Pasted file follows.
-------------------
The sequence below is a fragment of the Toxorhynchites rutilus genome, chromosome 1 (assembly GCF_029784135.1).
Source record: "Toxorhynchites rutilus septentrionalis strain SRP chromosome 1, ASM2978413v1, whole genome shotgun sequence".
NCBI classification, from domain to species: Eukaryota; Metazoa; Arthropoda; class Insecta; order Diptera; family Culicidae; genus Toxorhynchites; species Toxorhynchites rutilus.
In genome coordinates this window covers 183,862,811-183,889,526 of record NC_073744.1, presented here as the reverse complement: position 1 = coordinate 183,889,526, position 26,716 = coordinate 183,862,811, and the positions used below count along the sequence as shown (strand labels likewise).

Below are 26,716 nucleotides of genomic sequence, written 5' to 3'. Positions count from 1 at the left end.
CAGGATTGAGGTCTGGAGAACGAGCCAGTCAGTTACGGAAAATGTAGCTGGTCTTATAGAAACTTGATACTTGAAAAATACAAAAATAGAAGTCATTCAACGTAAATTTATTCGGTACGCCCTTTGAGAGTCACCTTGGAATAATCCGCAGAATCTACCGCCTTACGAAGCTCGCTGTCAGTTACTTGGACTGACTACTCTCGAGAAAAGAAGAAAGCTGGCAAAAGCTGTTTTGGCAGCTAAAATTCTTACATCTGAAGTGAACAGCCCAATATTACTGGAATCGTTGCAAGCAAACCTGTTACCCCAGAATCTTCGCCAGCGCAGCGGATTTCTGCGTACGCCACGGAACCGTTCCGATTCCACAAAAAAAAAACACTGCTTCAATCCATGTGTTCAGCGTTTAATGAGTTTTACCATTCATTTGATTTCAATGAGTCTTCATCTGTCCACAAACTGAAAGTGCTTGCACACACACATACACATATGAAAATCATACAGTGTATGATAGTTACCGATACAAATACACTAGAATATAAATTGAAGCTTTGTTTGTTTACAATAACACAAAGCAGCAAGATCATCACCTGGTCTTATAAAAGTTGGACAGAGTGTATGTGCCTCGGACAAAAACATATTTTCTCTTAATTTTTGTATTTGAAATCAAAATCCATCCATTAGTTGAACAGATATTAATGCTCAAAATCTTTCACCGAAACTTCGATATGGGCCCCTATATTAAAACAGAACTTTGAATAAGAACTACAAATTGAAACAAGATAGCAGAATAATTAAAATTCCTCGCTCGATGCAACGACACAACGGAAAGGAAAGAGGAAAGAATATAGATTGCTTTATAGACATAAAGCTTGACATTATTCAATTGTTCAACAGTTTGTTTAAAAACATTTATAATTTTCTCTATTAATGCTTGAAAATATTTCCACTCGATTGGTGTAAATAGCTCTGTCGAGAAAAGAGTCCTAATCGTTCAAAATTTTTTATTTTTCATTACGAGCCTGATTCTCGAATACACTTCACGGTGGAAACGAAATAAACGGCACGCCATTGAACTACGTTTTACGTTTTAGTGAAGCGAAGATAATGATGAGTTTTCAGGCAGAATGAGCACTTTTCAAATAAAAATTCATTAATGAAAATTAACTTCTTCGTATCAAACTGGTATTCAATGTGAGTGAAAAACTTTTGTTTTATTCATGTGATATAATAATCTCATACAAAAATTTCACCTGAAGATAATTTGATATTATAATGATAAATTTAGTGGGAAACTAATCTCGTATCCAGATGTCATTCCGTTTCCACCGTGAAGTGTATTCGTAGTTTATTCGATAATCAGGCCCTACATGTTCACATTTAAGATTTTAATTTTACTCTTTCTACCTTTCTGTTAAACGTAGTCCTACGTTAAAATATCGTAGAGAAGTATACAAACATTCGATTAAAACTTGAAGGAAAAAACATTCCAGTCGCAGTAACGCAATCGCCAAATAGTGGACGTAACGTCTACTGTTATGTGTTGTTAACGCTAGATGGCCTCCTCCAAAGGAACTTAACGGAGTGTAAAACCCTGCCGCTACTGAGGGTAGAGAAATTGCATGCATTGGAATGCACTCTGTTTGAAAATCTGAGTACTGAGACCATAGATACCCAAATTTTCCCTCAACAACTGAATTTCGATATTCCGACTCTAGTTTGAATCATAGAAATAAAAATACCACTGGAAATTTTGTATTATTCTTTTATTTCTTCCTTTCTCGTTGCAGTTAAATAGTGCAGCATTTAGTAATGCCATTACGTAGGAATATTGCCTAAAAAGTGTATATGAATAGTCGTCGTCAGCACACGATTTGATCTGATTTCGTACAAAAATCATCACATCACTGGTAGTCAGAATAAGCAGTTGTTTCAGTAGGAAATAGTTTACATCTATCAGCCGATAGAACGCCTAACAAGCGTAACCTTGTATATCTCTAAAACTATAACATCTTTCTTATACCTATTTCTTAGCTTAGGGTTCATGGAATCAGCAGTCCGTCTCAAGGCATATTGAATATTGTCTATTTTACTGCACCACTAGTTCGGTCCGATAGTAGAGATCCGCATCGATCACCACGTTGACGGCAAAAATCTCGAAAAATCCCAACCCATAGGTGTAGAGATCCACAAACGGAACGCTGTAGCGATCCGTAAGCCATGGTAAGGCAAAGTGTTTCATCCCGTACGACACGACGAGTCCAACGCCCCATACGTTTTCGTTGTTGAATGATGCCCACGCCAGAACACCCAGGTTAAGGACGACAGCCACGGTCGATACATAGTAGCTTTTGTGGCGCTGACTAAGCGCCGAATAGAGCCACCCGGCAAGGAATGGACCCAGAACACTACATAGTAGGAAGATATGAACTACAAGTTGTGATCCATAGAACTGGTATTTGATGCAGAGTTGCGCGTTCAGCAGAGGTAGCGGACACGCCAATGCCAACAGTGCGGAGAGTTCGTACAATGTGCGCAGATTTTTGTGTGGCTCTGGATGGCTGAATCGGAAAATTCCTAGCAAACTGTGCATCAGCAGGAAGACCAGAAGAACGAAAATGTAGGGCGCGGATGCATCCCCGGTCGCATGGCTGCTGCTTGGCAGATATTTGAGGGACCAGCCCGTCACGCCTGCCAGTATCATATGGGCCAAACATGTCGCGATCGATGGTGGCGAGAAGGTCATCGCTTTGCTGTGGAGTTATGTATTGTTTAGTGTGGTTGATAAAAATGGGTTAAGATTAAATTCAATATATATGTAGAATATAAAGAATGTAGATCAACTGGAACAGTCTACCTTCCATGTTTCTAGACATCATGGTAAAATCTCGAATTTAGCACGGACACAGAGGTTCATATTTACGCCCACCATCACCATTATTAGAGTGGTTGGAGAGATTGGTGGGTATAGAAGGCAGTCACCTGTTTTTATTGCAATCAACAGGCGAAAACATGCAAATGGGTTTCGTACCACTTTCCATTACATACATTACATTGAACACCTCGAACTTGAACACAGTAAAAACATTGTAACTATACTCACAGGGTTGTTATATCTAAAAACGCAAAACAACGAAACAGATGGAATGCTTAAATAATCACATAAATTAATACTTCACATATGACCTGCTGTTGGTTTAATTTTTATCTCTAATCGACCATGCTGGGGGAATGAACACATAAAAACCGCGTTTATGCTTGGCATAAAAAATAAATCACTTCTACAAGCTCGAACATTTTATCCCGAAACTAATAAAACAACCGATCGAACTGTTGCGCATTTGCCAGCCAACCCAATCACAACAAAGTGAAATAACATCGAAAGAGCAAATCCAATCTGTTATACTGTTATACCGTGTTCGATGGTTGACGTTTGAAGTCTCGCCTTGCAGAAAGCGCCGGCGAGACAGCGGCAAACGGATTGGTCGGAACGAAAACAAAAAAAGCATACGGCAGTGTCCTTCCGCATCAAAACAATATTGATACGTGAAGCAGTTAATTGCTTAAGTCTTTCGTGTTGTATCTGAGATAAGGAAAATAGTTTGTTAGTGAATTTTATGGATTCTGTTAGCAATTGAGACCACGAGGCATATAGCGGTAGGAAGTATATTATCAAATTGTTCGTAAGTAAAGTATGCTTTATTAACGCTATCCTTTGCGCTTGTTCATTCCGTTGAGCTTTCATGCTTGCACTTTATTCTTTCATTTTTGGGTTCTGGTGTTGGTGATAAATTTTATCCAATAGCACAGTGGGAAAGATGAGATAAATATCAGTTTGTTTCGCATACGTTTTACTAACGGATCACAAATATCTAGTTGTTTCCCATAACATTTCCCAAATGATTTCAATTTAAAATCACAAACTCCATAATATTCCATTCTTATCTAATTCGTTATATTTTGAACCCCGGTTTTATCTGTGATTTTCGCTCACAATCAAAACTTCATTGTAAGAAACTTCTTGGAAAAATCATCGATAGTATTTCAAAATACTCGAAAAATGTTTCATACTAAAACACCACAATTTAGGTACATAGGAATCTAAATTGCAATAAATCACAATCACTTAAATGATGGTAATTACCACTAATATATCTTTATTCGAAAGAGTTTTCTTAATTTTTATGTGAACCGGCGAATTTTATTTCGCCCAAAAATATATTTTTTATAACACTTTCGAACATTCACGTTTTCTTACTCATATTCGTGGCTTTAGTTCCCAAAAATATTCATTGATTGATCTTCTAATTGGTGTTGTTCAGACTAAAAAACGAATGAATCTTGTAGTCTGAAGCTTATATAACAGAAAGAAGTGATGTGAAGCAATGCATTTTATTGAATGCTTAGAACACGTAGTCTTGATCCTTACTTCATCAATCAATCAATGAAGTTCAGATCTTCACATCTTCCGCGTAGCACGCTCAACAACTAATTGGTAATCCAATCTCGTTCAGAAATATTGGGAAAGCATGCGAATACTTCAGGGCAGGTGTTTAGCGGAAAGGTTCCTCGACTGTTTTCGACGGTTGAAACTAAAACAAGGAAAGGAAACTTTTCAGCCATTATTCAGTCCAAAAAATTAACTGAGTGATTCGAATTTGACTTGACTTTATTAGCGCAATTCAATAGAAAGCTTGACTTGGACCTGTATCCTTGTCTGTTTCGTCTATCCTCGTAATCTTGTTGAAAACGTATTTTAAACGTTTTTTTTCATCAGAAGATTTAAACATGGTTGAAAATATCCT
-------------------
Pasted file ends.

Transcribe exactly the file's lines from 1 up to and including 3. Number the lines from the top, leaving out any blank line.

The sequence below is a fragment of the Toxorhynchites rutilus genome, chromosome 1 (assembly GCF_029784135.1).
Source record: "Toxorhynchites rutilus septentrionalis strain SRP chromosome 1, ASM2978413v1, whole genome shotgun sequence".
NCBI classification, from domain to species: Eukaryota; Metazoa; Arthropoda; class Insecta; order Diptera; family Culicidae; genus Toxorhynchites; species Toxorhynchites rutilus.